Ann Liebschutz (Photo credit: Courtesy)
Ann Liebschutz (Photo credit: Courtesy)

The mission of the USISTF is to encourage R&D partnerships between Israeli and American companies to advance a wide range of technology areas, such as high-end computing, autonomous unmanned vehicles and neuroscience, in deals that benefit both countries. The index, its most recent project, benchmarks the US-Israel innovation relationship against similar relationships between the United States and eight other countries, said Liebschutz, “in order to give both countries an idea of their strengths and weaknesses, allowing them to ameliorate problems. This is not meant to be a public relations piece, but a way to measure the US-Israel relationship over time, and see how we are progressing in our tech relationship.”

The index, meant to come out bi-annually, examines 20 indices that are considered important in the US-Israel tech relationship. The indices analyze statistics such as articles co-authored by American and Israeli scientists, US patent applications by Israeli companies, bilateral treaties in science and technology, participation in distributed computing projects (where data crunching is done on multiple servers in different locations), higher education expenditures on R&D, and many others — most of them intangibles that were either not examined at all, or not examined for their value as a measure of innovation.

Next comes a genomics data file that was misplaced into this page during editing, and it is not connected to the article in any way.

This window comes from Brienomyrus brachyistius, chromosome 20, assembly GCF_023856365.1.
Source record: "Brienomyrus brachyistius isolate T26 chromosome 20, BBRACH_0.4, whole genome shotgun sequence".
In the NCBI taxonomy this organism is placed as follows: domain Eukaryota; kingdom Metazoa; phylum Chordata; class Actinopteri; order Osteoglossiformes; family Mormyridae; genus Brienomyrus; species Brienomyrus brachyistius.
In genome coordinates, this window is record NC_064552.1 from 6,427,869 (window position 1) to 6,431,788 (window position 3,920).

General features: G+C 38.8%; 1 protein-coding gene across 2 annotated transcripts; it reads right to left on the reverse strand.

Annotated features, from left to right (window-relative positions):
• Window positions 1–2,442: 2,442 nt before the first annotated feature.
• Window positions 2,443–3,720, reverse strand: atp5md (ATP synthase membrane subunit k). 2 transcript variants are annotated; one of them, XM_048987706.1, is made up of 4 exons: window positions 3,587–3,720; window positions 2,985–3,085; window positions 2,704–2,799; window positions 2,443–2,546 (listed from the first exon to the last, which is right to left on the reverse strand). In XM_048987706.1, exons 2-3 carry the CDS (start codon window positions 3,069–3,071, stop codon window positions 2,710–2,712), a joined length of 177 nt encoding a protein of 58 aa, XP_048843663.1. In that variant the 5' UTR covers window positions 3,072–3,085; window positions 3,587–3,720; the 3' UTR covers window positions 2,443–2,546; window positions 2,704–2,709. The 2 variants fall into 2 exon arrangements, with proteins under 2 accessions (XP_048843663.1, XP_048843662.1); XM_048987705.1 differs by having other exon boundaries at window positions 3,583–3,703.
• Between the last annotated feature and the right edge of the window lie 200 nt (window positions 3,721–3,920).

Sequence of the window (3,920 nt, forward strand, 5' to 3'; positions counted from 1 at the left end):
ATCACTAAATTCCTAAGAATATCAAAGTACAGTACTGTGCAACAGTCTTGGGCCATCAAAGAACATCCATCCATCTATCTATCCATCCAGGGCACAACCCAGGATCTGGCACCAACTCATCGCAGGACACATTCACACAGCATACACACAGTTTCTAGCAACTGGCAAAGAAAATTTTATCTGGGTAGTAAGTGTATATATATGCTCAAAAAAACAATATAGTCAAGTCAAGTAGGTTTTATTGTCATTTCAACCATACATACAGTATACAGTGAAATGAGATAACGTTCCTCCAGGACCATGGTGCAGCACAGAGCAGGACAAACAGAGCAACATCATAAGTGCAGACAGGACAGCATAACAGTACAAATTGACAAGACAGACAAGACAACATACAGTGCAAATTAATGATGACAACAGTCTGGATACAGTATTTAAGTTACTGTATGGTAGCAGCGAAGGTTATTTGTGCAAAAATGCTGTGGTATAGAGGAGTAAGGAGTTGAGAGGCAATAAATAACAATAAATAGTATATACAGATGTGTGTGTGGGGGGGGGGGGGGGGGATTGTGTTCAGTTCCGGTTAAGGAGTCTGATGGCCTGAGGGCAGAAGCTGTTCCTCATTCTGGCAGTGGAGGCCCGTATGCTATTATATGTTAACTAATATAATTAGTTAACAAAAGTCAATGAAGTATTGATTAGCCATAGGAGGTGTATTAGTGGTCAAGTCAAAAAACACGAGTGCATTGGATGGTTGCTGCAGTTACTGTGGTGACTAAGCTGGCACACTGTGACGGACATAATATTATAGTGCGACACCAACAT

Taken together, said Liebschutz, the indices should make a case for how strong the US-Israel innovation relationship really is, show what areas Israel performs well and areas that need improvement, and suggest ways to make the tech relationship between the two countries even stronger.

The indices were decided upon after a lengthy deliberation by the USISTF and an all-star roster of Israeli tech executives, government officials, and academics, including Dr. Ruth Arnon, president of the Israel Academy of Sciences and Humanities, Dr. Eugene Kandel, head of the National Economic Council, Dr. Eitan Yudelevich, head of the BIRD Foundation (which has been encouraging US-Israel technology partnerships since the 1970s), “Start-Up Nation” author Saul Singer, and many others.

As befits a project that is all about the numbers, the Index compares Israel as an American partner to other developed countries, including Canada, Singapore, Germany, Switzerland, South Korea, Sweden, Finland, Japan, Brazil, Turkey, and Russia. With the index, said Liebschutz, Israel can at last know where it truly stands as an innovation power compared to others who call themselves “start-up nation.”